As a progressive person in the United States, I look to our neighbor to the north as a model for what the U.S. might be like with more sensible laws, including transportation policy. So it’s always disappointing and/or reassuring when I read about backwards-thinking Canadian conservatives.
The most colorful recent example is Toronto mayor Rob Ford, who has consistently put himself on the wrong side of history when it comes to transportation issues. Soon after taking office in December 2010 Ford declared Toronto’s Transit City transit plan “dead” and immediately began fighting the construction of the Crosstown LRT light rail line. Fortunately the project is moving forward now and is slated for completion by 2020.
Ford also established himself as an outspoken opponent of urban cycling. “What I compare bike lanes to is swimming with the sharks,” he said as a councilor in 2010. “Sooner or later you’re going to get bitten… Roads are built for buses, cars, and trucks, not for people on bikes. My heart bleeds for them when I hear someone gets killed, but it’s their own fault at the end of the day.” A few months earlier he had said, “It’s no secret, okay. The cyclists are a pain in the a– to the motorists.”
Rahm Emanuel and Ford during the official signing of Chicago and Toronto’s Sister Cities agreement last September.
As mayor Ford declared an end to what he perceived as the “war on cars” and began removing bike lanes to make room for travel lanes and parking, which met with sit-in protests from bike advocates. Last month Ford charged with breaking Ontario’s conflict of interest rules after soliciting donations for his football charity on city letterhead and was ordered to step down as mayor; he’s appealing the decision.
I’m a big fan of the legendary Toronto rock trio Rush, but some of their lyrics reflect a conservative perspective as well. In the liner notes for their 1976 album “2112,” drummer and lyricist Neal Peart gives credit “to the Genius of Ayn Rand,” the Objectivist philosopher who was also a muse to vice-presidential candidate Paul Ryan.
Like Rob Ford, the narrator of the song “Red Barchetta” (pronounced “barketta”) from Rush’s 1981 album “Moving Pictures” also has a reactionary view of transportation issues. The lyrics, available here, were partly inspired by the sci-fi story “A Nice Morning Drive” by Richard Foster, published in Road and Track magazine in 1973.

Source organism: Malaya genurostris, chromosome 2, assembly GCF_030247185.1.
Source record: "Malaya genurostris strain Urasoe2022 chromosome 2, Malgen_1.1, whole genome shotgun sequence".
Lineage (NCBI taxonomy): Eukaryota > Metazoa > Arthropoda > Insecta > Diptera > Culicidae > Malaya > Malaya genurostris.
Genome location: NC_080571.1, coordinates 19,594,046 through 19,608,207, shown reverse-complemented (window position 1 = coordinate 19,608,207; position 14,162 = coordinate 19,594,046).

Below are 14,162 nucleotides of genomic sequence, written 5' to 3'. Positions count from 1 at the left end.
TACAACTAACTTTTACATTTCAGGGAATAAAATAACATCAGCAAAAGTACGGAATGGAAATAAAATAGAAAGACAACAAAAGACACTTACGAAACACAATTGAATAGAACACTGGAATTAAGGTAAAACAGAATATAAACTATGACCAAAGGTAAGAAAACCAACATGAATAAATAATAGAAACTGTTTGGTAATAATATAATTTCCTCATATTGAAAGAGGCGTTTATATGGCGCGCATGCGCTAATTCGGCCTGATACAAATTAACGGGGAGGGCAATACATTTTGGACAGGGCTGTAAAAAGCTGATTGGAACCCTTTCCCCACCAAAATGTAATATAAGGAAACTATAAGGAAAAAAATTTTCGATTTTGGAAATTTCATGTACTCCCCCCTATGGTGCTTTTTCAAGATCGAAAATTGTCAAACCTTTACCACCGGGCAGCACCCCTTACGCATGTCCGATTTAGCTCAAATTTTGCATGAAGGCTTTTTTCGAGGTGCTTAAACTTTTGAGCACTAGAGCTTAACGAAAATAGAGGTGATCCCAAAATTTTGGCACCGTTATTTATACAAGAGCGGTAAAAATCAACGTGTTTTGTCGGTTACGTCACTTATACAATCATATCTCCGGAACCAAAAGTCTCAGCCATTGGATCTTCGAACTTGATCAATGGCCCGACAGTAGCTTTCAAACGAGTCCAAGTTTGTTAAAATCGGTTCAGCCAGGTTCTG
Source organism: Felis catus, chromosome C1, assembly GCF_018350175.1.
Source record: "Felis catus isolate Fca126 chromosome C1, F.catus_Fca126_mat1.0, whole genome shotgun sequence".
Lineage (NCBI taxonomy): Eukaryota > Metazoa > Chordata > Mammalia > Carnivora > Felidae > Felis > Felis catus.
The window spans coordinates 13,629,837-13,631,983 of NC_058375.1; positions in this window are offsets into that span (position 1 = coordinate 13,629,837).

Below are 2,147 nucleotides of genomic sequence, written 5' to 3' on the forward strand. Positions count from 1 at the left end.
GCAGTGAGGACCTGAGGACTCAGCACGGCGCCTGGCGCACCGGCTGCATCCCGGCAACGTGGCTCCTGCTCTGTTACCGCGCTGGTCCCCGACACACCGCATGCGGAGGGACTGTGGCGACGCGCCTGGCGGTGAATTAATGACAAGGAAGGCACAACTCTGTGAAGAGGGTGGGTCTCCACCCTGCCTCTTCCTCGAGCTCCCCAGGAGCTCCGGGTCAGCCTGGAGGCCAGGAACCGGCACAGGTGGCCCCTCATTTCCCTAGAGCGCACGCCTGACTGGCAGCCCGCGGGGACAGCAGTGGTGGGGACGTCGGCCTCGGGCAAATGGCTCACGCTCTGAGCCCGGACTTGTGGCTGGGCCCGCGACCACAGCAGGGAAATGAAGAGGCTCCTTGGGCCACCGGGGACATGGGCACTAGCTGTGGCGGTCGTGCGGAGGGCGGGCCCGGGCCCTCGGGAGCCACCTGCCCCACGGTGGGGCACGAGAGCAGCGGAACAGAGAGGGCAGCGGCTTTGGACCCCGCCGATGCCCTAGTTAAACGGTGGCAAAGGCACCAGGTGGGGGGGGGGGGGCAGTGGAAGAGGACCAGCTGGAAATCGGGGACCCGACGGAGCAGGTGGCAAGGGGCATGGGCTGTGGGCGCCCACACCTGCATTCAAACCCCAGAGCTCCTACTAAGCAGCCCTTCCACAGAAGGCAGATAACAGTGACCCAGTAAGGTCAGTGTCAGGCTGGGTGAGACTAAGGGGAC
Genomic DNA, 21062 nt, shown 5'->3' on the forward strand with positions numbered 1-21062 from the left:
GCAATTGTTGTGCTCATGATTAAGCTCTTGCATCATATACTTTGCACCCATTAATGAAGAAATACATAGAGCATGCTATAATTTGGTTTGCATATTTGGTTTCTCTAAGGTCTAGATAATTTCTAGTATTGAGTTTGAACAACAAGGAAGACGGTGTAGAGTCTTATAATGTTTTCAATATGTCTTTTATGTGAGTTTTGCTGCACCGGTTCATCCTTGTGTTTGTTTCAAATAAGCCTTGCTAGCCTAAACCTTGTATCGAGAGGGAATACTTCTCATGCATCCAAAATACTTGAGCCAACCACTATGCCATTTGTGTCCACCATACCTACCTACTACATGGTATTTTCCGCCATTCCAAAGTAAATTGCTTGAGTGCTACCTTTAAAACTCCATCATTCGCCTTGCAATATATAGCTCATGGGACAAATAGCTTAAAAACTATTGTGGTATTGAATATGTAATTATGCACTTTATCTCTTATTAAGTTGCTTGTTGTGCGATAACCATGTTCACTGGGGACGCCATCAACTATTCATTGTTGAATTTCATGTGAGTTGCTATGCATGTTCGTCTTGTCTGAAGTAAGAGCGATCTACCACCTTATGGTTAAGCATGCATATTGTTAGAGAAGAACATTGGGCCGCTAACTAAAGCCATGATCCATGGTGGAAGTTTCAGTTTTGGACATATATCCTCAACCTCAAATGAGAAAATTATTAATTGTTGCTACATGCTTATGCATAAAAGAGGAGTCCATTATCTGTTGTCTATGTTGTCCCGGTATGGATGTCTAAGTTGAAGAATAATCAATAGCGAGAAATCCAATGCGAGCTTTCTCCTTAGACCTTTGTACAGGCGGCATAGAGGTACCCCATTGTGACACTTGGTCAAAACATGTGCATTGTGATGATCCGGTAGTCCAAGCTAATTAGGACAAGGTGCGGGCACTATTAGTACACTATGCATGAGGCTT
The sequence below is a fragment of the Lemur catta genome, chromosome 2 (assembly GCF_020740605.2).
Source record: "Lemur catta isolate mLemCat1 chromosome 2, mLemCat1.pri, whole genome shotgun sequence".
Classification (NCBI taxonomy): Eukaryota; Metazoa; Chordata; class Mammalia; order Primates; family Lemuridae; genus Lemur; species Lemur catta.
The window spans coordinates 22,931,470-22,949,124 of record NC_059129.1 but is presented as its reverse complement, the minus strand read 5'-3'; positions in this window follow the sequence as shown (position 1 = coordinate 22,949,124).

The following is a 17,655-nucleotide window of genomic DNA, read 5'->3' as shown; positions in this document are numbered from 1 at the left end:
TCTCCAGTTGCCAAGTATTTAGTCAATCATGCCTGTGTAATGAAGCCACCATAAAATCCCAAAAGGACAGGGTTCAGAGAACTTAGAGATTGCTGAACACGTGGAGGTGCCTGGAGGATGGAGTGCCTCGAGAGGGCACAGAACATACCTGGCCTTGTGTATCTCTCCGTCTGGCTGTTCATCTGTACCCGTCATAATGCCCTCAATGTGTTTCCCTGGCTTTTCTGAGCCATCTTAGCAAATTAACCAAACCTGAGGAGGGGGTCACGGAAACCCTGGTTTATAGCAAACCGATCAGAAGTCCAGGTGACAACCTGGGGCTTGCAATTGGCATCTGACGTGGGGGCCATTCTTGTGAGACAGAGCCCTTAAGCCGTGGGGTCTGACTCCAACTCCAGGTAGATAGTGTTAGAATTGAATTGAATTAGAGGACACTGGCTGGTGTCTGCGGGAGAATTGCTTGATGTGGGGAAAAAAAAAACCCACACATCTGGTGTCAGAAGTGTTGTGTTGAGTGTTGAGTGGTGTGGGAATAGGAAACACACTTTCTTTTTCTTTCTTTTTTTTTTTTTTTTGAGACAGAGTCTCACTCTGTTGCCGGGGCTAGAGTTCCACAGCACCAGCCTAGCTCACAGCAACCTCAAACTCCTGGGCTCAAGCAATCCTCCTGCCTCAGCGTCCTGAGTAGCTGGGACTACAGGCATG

The Foster piece takes place in a future where strict safety laws have led to the creation of Modern Safety Vehicles (MSVs), heavy-duty cars that can safely withstand 50 MPH impacts. As a result, MSV drivers become oblivious to safety issues, and they enjoy “bouncing” (ramming) old-fashioned, less armored cars for fun. Sounds like Foster presaged today’s SUV drivers.
Rush performs “Red Barchetta” live in 1981. Listen for the commentary at the beginning describing the car as “a metaphor for sexuality and freedom.”
“Red Barchetta,” however, has a decidedly pro-car message. I’m personally looking forward to the day when privately owned cars are largely replaced by excellent public transit, pedestrian and bike facilities. But Peart views this future as a dystopia. His song’s narrator hops a “turbine freight” to the countryside, where his elderly uncle lives on land that used to be a farm before the “Motor Law” was passed, banning private autos.
The uncle has kept the titular sports car hidden and pristine for some fifty year, “a brilliant red Barchetta from a better, vanished time.” The nephew is in the habit of taking the car for a spin every Sunday, explaining “I commit my weekly crime.” He gets a transcendent thrill from piloting the vehicle at unsafe speeds on the country roads:
Hot metal and oil,
The scented country air.
Sunlight on chrome,
The blur of the landscape,
Every nerve aware.
Finally the nephew is pursued by a pair of “gleaming alloy aircar[s],” presumably the police. It’s about time the authorities showed up to bust this young scofflaw. However, just as the cops are about to apprehend him, he outwits them by driving through a single-lane covered bridge. These two-lane-wide “giants” are too large to make it through the bridge, and apparently they need roads to hover over, so they can’t cross the river. The narrator makes it back safely to the home of his kindly uncle.
It’s too bad that Peart chose to use the Barchetta as a symbol of freedom and individualism in a future society that is at best a nanny state and at worst a totalitarian regime. Perhaps these three Canucks should stop Rush-ing towards a future where cars are still glorified, and instead embrace the vision of a society where sustainable transportation options are plentiful and the Motor Law keeps us safe from the tyranny of the auto-cracy.